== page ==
CbV(command) := Clipboard.Set($command!!! Clipboard.Get("")) {ctrl+shift+.};

blur me = "{ctrl+shift+,}";

<once> := (once);
<mode> := (inline=i | overlay=o | hybrid=h | contrasting=c);
show      [<mode>] hints [<once>] = CbV(:$2+$1);
show more [<mode>] hints [<once>] = CbV(:$2++$1);
hide               hints [<once>] = CbV(:$1-);

<pick> 0..9 [0..9 [0..9 [0..9]]] = CbV($2$3$4$5:$1);

<pick> := (        pick = ""    # guess whether to click or focus
          | go     pick = f
          | click  pick = c
          | push   pick = b     # stay but open new tab w/ link or iframe
          | tab    pick = t
          | window pick = w
          | hover  pick = h
          | link   pick = k     # copy link destination address
          | copy   pick = s
          );

These commands take advantage of another Click by Voice keyboard shortcut, {ctrl+shift+.} by default, which makes Click by Voice accept a command from the clipboard rather than via the pop-up dialog box. For more on how this shortcut works, see on making voice commands.

Known issues (4/2018)

Selection of elements to hint

  • Elements inside of iframes are missed
    • iframes themselves are now hinted and can be focused or opened in a new tab or window
  • Elements added after a page is first loaded can take a while to get hinted
    • to keep performance reasonable, Click by Voice only automatically refreshes hints every three seconds
    • CbV will automatically refresh a page's hints shortly after you activate a hint to quickly handle cases where activating a hint reveals new elements (e.g., a drop-down menu)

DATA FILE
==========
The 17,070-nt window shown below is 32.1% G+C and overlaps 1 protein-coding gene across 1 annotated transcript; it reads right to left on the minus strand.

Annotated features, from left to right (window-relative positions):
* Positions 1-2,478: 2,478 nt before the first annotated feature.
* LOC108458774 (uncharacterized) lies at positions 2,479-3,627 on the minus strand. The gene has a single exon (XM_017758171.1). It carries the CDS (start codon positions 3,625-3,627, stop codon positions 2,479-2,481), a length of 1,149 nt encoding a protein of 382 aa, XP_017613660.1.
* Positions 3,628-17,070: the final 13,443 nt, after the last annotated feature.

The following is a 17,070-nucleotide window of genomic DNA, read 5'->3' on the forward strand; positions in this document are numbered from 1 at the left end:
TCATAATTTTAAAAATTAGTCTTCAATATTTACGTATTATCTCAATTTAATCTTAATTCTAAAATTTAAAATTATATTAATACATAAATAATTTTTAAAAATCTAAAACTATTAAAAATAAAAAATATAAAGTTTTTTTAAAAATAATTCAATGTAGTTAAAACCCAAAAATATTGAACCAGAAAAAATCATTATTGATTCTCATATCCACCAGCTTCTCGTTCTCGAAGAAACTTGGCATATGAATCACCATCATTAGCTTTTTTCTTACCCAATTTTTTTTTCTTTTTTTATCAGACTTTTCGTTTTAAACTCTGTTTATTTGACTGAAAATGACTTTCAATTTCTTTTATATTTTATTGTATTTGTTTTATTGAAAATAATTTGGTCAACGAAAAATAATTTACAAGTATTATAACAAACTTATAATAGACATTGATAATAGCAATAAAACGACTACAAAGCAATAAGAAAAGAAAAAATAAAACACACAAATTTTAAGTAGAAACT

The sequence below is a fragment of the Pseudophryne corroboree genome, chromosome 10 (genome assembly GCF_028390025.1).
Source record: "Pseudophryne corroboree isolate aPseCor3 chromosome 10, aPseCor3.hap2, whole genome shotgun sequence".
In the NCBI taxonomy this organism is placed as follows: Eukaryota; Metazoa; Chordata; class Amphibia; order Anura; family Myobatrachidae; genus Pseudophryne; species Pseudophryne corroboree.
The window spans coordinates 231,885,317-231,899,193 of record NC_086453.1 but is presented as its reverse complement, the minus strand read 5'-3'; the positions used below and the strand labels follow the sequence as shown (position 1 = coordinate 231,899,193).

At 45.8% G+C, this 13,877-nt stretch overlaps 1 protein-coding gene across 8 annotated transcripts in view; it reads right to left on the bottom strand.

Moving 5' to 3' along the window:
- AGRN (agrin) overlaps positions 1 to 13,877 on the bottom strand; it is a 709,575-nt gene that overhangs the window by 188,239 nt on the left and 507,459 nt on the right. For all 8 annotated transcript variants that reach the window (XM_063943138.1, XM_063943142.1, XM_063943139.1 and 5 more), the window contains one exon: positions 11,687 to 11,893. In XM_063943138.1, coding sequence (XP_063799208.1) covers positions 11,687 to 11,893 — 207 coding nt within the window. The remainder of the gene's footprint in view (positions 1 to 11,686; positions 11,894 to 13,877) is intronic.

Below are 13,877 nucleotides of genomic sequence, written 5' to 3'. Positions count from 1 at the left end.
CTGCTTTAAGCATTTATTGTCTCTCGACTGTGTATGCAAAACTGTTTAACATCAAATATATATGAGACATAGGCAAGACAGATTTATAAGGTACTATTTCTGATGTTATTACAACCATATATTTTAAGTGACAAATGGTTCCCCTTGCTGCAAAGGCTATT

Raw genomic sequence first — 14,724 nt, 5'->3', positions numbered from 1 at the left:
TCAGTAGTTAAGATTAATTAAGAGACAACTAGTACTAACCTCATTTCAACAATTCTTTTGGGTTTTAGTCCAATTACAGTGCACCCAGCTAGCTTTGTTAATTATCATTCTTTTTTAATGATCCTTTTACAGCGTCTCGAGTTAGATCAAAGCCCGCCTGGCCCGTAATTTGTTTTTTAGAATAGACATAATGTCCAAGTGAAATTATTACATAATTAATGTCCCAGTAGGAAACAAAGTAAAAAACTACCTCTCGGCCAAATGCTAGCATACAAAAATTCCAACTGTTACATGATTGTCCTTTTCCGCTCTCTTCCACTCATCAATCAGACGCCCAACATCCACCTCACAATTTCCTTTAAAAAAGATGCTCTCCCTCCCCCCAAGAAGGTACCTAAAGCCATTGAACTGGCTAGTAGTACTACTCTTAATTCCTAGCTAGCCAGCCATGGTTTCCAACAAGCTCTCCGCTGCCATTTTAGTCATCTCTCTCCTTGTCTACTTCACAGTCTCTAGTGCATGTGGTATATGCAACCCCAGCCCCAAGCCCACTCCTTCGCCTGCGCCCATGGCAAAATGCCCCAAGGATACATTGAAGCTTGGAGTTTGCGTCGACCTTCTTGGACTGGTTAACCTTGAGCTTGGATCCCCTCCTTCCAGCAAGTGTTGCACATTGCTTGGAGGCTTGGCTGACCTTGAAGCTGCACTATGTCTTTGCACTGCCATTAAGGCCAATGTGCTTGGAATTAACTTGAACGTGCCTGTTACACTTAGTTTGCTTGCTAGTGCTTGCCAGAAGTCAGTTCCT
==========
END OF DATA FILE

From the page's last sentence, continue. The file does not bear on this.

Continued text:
• Normal hint level (:+) does not find elements that are only clickable because of event listeners
    • hopefully, :++ should find most of these.
  • Some invisible elements are still hinted

Hint activation

  • Some elements can be difficult to select even using CSS selectors
    • e.g., multiple elements that differ only by their contained text
  • Some hint activations do not work properly due to insufficient fidelity of the synthetically generated events
    • e.g., the generated mouse events do not include coordinates and hover does not simulate moving the mouse over all the parent elements to the target element

Hint display

  • The default hinting mode, hybrid, disrupts the flow of some webpages and its hints can be clipped
    • switching to the overlay mode (:+o) should not disturb the flow at all at the cost of making text hard to read
  • Sometime hints are too hard to read due to inadequate contrast between foreground and background colors
    • Adding the high contrast hints switch (e.g, :+c) should make the hints stand out more and be easier to read at the cost of making them more distracting
  • Webpages changing an element after the initial page load can make that element's hint disappear
    • usually refreshing hints will make the hint reappear

Other issues

  • Click by Voice, like any Chrome extension, is unable to run on chrome:// URLs like the settings and extensions pages or in built-in dialog boxes like the "add bookmarks" dialog box
    • ditto https://chrome.google.com URLs (e.g., the developer dashboard)
  • Some applications actually read out data from the browser webpage representation (DOM) and can become confused by the hints
    • this unfortunately appears to include Dragon's Chrome extension
      • Dragon may think the name of a link includes the hint number at the end
      • a simple workaround is to either include the hint number or only use a prefix of the link name; e.g., say click submit or click submit form twelve for a link named Submit Form with hint number 12.

News

  • 4/2018: New major version 0.19 released.
    • default mode is now hybrid (was inline; use :+i to get previous behavior)
    • different basic modes and switching between them is no longer experimental
    • documentation now covers various features introduced recently
      • sending commands by clipboard, nonpersistent show hints commands

Other

Please address questions and issues to this KnowBrainer thread.